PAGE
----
A Florida principal who told a parent he “can’t say the Holocaust is a factual, historical event” was fired Monday for the second time, with the school board reversing a decision from last month to rehire him.
William Latson made the comments to a parent in 2018 and was later removed from the Boca Raton high school where he had been principal. In October 2019, the school board voted 5-2 to fire him, citing not just the comments, but Latson’s refusal to answer questions about them.
Latson sued, saying he had been wrongfully terminated, and in August, a judge concluded that he should have been reprimanded, and not fired.
The board voted October 7 to rehire him, believing that the alternative would be to face a protracted and costly legal battle. He was given an administrative job, rather than one with students, and was to receive $152,000 in back pay, according to the Palm Beach Post.
The board was divided 4-3, with the only Jewish board member arguing strenuously against Latson’s rehiring. “If we rehire Dr. Latson, it is going be a stain on this school district that will never go away,” Karen Brill said during the meeting.
An additional, final vote was postponed to hear criticism from the public. There was a strong national backlash, with the board receiving outraged comments from Holocaust survivors, their families and others, according to Sun Sentinel.
Simultaneously, the board learned that the court ruling regarding Latson’s firing had merely been a recommendation, the report said.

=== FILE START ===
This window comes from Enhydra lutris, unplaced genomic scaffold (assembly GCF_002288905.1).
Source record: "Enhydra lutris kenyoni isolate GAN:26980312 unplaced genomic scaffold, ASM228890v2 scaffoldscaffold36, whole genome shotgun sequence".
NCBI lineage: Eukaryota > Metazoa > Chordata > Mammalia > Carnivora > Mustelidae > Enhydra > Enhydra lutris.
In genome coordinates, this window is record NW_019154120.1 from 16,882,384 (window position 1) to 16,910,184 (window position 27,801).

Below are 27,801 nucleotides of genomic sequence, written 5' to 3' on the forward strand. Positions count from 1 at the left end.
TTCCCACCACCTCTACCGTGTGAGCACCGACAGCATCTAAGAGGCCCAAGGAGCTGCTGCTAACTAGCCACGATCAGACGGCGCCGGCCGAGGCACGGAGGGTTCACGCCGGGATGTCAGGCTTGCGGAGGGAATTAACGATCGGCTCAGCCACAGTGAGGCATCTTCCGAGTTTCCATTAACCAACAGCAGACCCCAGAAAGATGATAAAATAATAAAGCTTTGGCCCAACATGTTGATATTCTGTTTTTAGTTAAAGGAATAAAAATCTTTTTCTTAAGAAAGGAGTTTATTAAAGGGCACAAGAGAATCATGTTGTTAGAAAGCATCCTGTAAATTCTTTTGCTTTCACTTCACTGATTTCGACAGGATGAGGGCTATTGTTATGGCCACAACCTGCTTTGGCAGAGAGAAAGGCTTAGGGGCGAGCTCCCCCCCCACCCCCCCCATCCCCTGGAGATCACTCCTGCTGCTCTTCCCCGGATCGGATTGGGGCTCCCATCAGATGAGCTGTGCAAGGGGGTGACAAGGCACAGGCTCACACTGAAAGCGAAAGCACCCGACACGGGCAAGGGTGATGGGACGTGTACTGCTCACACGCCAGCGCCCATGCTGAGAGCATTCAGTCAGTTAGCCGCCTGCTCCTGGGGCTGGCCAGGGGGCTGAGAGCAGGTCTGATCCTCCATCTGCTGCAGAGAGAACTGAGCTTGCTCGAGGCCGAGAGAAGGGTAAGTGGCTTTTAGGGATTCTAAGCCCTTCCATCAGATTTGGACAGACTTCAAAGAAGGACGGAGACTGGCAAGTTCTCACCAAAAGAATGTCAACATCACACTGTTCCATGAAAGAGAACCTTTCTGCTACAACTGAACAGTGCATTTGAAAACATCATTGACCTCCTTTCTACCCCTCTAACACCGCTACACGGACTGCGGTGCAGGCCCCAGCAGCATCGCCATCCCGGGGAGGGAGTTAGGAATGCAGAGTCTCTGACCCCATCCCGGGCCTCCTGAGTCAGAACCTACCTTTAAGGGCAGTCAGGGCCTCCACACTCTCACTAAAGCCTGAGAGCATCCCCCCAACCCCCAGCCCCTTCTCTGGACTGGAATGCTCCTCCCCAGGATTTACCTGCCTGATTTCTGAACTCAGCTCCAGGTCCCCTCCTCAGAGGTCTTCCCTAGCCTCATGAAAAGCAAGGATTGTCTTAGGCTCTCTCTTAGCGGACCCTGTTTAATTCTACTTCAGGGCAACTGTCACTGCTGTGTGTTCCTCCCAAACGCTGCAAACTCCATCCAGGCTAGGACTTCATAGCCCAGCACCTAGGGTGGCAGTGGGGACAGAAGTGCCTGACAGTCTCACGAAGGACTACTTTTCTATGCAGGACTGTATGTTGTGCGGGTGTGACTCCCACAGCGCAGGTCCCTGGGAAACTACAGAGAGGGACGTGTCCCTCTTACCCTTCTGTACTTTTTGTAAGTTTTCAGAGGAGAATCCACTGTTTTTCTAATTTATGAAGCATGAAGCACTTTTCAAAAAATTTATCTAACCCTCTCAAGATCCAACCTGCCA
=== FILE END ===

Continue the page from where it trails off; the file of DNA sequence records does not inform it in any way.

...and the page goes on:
Those factors prompted board members Marcia Andrews, Debra Robinson, Barbara McQuinn, and Chuck Shaw to change their votes, and the motion to fire Latson once again was approved unanimously.
Palm Beach County is heavily Jewish, and Spanish River Community High School, which Latson led, has many Jewish students. In an email to a parent who asked about the school’s Holocaust education curriculum, Latson had written, “I can’t say the Holocaust is a factual, historical event because I am not in the position to do so as a school district employee. You have your thoughts, but we are a public school and not all of our parents have the same beliefs.”
Palm Beach County is also the site of a primary challenge to longstanding Democratic congresswoman Lois Frankel by right-wing Republican Laura Loomer, in a matchup that has divided local Jews, and reflects deep divides in American politics.
JTA contributed to this report.